I was shaken this week by a note from one of my dear friends. I have since been unable to let go of the demons it released in me. The note simply said that my friend—who is in her mid-50s—has been experiencing memory loss, both short-term and long-term. It has been going on for a couple of years but increasing to an alarming degree recently. She can do every step in a procedure if it is written down, but if you ask her a few minutes later if she did the thing or how, she hasn’t the foggiest idea. Memories from her past are being lost as well. She is losing contact with the path from which she came.
If you know me at all, you know that the very thought of this completely freaks me out. Of course, my very first reaction to the note was to feel absolutely awful for my friend. I cannot even begin to imagine the sort of terror that must strike her when an episode occurs–when her connection to the past is cut–much less how she has come to live with the reality of that disconnection in her daily existence. And that is exactly what freaks me out.
My brain and the life of my mind have always meant so much to me. Perhaps too much, even. I have always felt extremely grateful to be relatively intelligent, as I have seen the ways it has given me advantages in the world. I have definitely had my moments when I have been an intellectual snob, somewhat looking down my smarty-pants nose when dealing with people who don’t seem to me to be understanding the situation very well, especially if they are arguing against me. I have a way of using the science of Logic to win any argument, even if I am the only one using my scoring system. I am sure it is mostly annoying to the people around me. I try to not make it about my ego, but I also get some satisfaction in my ability to pick any issue apart in my mind and see it rationally. And because I am over-sensitive, I have played every argument I have ever had over and over in my head a thousand times (so I know who was right!).
The other reason—aside from simple intelligence—that I have so valued the life of my mind is that I have spent so much time there, my mind as my best friend. I think of all the years I lived in cities far away from home, where I hardly knew anyone at all. Then I think of the months I spent wandering around Europe alone, both not knowing anyone and often not speaking the same language as anyone. I also think of the years I spent living in a way that others described “as a hermit,” basically holed up with my books and journals. My primary company was myself, and I relied upon my mind to sustain me. I am so grateful that those years of solitude were indescribably blissful for me. I have always thanked the power of the mind for that.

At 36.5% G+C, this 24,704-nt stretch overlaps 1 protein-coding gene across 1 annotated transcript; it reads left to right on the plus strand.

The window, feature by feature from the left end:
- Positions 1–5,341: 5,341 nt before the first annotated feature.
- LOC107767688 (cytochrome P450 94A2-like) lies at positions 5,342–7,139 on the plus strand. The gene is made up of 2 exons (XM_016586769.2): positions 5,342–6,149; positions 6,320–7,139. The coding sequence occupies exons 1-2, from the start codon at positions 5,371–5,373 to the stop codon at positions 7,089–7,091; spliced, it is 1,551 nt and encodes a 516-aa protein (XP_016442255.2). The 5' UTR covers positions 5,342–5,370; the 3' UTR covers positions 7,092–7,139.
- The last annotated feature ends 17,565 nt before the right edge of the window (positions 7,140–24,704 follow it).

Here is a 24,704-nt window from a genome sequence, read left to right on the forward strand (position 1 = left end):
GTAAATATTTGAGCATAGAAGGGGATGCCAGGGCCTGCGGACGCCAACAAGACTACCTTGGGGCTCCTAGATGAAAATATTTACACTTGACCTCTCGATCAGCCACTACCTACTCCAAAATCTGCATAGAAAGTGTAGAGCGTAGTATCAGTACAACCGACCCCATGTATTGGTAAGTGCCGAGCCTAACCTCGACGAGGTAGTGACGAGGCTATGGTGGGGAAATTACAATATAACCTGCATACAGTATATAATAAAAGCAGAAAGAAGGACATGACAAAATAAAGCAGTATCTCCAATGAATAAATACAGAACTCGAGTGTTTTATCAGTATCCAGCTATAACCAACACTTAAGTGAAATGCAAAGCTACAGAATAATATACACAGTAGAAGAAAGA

This is exactly why my friend’s note threw me for a loop. Although I have spent a lot of thought on cancer and its potential devastation on my family, the disease that truly frightens me the most is Alzheimer’s. I simply cannot bear the prospect of being betrayed by my precious mind. Basically every aspect of the disease sounds like my worst nightmare: memory loss, disorientation, misinterpreting spatial relationships, having trouble finding the right words in speaking and writing, difficulty with concentration and reasoning, poor judgment and decision-making skills, struggling with the routine of basic activities, and personality changes. All of those seem absolutely dreadful to me, but the first and most obvious Alzheimer’s symptom—memory loss—really strikes fear deep into my heart. I could not bear to lose the memories that seem to make up the substance of my beautiful life.
I am a personal historian by nature. I love to chronicle my life and that of my family. It would be a dream come true for me to have my parents and all of my aunts and uncles come together and allow me to film them in group and individual interviews about their lives growing up and what they know of my ancestors. In lieu of that, I chronicle my own life. I take thousands of photos every year and keep them well-sorted. And of course, I journal. Although I have never thought that the reason why I journal is to have accurate memories of my life—I do it to maintain clarity about who I am—I must admit that it is a wonderful treat to be able to look back on the 50 or so volumes I have filled to see what I have been doing all these years. Reading through them for “The Journal Project,” I had so many moments when I laughed and said to myself, “I totally forgot about that!” It is fun to have a record of it all to jog my memory.